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04/20/2015

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What Is the Incarnation?

Jesus Christ Course

Document # TX001250

In the beginning was the Word, and the Word was with God, and the Word was God. (John 1:1)

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What Is the Incarnation?
The Word became flesh. • That is Incarnation. • The word incarnation comes from the Latin in, meaning “in,” and caro, meaning “flesh.” • Incarnation refers to the central Christian belief that the Son of God assumed human nature and, as stated in the Gospel of John, “became flesh / and made his dwelling among us” (1:14).

The Incarnation
• A mystery. • The divine and the human come together in Jesus Christ. • T. S. Eliot called the Incarnation “the intersection of the timeless with time.” • God is inviting us into relationship.

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What Is the Incarnation?
All this took place to fulfill what the Lord had said through the prophet: “Behold, the virgin shall be with child and bear a son, and they shall name him Emmanuel.” (Matthew 1:22–23)

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What Is the Incarnation?
• “Emmanuel” is a Hebrew word that means “God with us.”

What Is the Incarnation?
• We celebrate this great mystery of the Incarnation at Christmas.

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What Is the Incarnation?
Why did God (the Word, the Son) become a human person? • So that we can know God • So that we can know how to live • So that we can know God’s great love for us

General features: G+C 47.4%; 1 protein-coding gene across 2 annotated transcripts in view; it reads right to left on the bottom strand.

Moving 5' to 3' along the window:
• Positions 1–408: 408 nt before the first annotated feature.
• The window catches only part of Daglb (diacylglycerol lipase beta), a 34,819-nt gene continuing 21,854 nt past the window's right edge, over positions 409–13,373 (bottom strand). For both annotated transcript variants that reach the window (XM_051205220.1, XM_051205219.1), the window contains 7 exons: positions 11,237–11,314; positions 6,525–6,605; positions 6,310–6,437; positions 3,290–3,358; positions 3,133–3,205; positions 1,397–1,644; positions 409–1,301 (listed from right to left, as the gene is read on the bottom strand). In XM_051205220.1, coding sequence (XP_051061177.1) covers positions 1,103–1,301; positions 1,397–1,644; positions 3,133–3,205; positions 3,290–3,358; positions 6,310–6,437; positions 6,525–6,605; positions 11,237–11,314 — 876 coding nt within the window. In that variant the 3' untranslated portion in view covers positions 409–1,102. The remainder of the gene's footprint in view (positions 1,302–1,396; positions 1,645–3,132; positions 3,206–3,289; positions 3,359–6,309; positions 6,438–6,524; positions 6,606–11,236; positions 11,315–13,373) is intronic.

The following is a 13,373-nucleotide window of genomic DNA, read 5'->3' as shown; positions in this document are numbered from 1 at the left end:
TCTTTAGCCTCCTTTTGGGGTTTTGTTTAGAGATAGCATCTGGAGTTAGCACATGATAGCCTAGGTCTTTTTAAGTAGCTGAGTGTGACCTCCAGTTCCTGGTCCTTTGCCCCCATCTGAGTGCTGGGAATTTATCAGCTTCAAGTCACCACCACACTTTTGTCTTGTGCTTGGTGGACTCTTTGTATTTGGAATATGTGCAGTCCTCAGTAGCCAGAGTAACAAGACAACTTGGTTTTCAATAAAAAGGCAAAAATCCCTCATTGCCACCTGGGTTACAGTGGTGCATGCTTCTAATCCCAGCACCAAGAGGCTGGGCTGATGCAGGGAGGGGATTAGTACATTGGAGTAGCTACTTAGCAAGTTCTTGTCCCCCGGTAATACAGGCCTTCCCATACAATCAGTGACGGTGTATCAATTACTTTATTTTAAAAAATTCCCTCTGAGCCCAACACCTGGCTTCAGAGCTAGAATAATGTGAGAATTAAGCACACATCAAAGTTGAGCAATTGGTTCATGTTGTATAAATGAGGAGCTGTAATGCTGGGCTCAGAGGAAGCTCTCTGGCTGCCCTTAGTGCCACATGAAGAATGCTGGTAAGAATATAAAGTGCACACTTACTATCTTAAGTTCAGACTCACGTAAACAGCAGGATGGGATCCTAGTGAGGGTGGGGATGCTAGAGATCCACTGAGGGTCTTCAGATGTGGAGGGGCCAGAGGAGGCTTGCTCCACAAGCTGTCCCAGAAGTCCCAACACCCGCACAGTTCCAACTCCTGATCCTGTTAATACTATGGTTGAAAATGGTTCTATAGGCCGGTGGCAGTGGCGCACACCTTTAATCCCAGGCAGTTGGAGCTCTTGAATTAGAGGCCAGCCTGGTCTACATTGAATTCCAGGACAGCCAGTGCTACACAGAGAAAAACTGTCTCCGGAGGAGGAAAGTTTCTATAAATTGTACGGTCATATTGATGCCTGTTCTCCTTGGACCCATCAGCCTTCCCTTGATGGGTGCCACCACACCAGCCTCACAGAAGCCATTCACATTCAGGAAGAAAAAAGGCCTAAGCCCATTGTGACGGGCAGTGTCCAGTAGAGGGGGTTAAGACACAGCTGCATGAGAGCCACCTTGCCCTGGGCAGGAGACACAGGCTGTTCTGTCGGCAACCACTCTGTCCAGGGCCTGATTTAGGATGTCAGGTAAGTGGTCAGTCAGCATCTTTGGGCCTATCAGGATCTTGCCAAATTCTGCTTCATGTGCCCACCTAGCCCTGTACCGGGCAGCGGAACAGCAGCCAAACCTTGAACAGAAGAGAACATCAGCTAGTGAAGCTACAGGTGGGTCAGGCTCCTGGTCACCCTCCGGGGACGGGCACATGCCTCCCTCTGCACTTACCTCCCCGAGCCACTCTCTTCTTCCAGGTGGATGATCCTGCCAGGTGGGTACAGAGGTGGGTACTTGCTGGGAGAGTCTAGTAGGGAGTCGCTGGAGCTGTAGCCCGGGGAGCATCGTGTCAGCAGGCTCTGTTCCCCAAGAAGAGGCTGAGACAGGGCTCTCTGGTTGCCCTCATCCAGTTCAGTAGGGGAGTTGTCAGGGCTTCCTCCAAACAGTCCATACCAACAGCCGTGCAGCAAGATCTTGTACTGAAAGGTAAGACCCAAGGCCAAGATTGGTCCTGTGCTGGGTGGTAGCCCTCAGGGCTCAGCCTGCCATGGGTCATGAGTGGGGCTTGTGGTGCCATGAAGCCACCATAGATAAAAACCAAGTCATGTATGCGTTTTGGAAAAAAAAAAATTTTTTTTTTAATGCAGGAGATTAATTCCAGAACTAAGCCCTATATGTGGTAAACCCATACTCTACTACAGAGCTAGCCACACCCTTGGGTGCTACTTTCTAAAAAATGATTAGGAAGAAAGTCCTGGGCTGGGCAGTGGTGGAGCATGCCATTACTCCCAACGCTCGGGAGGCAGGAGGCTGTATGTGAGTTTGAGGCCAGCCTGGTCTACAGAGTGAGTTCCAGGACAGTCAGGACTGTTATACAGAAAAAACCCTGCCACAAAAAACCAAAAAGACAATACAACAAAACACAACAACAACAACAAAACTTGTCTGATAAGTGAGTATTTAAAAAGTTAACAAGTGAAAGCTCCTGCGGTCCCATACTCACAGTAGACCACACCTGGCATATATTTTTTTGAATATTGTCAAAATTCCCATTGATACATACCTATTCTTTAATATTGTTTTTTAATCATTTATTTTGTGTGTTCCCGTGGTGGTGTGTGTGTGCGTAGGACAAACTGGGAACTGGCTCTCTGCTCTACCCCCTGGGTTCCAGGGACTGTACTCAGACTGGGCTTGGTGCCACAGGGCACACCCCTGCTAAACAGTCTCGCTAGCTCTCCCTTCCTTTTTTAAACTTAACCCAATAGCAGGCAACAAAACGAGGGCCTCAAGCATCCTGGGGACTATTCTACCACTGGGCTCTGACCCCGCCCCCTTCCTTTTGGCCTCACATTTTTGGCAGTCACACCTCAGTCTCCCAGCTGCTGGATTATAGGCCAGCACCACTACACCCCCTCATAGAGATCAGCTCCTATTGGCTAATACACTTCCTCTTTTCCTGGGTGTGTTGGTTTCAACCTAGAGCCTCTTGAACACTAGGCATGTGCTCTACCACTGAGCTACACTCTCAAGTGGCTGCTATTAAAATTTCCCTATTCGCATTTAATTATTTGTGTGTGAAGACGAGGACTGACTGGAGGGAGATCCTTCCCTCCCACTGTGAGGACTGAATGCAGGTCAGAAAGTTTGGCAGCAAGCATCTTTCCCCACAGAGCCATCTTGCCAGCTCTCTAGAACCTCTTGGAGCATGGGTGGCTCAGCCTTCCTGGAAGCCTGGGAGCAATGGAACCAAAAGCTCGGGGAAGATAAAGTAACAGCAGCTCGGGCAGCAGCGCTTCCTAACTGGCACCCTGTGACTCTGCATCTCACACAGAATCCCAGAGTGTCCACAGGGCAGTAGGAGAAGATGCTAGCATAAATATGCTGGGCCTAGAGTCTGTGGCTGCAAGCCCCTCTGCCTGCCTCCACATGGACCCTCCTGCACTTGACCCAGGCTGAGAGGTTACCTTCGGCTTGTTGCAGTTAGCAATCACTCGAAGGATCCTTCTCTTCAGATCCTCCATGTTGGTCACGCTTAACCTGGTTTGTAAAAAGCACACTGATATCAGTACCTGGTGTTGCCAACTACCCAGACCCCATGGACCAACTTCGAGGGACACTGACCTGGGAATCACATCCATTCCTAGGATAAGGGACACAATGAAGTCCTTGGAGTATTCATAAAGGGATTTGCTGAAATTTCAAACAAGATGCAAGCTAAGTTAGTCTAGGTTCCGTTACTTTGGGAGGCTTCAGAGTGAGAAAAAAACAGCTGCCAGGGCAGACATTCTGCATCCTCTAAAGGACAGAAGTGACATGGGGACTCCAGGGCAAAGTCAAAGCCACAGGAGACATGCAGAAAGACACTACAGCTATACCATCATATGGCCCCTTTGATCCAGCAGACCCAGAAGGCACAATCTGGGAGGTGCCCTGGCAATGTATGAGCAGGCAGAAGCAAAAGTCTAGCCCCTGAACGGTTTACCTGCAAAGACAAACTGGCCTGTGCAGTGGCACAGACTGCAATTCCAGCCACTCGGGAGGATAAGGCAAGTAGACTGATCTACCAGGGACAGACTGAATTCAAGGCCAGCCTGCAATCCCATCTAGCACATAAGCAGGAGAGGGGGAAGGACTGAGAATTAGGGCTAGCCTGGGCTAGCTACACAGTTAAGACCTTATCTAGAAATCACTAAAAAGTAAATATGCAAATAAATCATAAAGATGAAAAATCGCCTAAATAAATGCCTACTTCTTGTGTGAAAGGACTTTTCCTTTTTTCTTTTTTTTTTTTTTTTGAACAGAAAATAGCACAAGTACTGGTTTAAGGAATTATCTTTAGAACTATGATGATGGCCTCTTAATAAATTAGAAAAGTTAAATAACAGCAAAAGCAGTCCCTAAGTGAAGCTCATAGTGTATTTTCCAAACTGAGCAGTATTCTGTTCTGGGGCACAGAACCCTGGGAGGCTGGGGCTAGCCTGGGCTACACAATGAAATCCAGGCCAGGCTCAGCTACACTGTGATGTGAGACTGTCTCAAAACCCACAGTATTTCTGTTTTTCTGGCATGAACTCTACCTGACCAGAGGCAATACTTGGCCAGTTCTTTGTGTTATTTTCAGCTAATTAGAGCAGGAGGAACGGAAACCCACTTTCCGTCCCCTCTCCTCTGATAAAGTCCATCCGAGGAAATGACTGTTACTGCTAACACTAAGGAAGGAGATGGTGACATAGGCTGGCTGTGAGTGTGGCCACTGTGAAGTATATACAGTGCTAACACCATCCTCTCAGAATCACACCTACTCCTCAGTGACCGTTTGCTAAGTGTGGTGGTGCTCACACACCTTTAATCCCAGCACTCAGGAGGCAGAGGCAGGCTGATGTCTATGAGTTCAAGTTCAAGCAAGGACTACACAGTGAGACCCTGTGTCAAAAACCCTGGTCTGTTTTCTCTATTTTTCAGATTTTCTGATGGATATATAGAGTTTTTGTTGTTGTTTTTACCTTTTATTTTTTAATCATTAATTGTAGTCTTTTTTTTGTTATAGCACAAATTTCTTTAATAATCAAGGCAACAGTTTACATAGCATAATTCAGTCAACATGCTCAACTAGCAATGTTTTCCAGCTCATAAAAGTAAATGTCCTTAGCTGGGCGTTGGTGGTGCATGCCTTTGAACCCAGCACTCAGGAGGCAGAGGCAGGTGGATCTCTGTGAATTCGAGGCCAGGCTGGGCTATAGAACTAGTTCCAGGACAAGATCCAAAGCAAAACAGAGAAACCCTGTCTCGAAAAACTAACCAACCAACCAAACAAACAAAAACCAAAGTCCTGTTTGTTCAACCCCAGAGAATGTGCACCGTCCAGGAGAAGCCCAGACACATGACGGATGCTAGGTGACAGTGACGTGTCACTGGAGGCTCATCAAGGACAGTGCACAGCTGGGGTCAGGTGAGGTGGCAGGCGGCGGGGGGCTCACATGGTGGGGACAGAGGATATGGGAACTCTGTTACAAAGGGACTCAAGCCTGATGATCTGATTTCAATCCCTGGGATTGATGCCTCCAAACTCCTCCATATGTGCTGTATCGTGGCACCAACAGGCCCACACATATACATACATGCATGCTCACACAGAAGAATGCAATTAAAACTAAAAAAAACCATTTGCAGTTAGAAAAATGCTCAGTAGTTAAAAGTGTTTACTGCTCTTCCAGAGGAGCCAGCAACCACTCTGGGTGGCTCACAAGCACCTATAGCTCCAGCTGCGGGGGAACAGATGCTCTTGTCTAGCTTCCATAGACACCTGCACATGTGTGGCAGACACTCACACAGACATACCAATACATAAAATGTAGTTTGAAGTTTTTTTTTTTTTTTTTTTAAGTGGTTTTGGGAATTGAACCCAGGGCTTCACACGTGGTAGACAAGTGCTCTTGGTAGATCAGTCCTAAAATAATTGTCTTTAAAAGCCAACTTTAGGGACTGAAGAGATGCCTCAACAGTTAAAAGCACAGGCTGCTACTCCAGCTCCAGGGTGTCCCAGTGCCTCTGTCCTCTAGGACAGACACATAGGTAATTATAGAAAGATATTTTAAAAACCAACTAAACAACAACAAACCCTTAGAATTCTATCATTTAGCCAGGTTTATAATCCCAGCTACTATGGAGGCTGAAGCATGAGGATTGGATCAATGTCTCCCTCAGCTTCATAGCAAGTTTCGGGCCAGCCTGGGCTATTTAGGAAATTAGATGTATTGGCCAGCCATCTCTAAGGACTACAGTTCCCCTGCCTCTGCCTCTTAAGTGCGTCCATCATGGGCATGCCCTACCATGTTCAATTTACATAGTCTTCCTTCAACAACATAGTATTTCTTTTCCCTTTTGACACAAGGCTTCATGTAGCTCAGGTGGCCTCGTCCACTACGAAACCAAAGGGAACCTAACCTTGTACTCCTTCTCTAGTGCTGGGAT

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What Is the Incarnation?
Jesus, a person who lived in history . . . • showed us how to be human. • reconciled us with God. • overcame sin and death.

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What Is the Incarnation?
Jesus said, . . . “I am the way and the truth and the life. No one comes to the Father except through me.” (John 14:6)

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What Is the Incarnation?
Taking up St. John’s expression “The Word became flesh,”1 the Church calls “Incarnation” the fact that the Son of God assumed a human nature in order to accomplish our salvation in it. (Catechism of the Catholic Church, 461)

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Endnote Cited in a Quotation from the Catechism of the Catholic Church, Second Edition 1. John 1:14.

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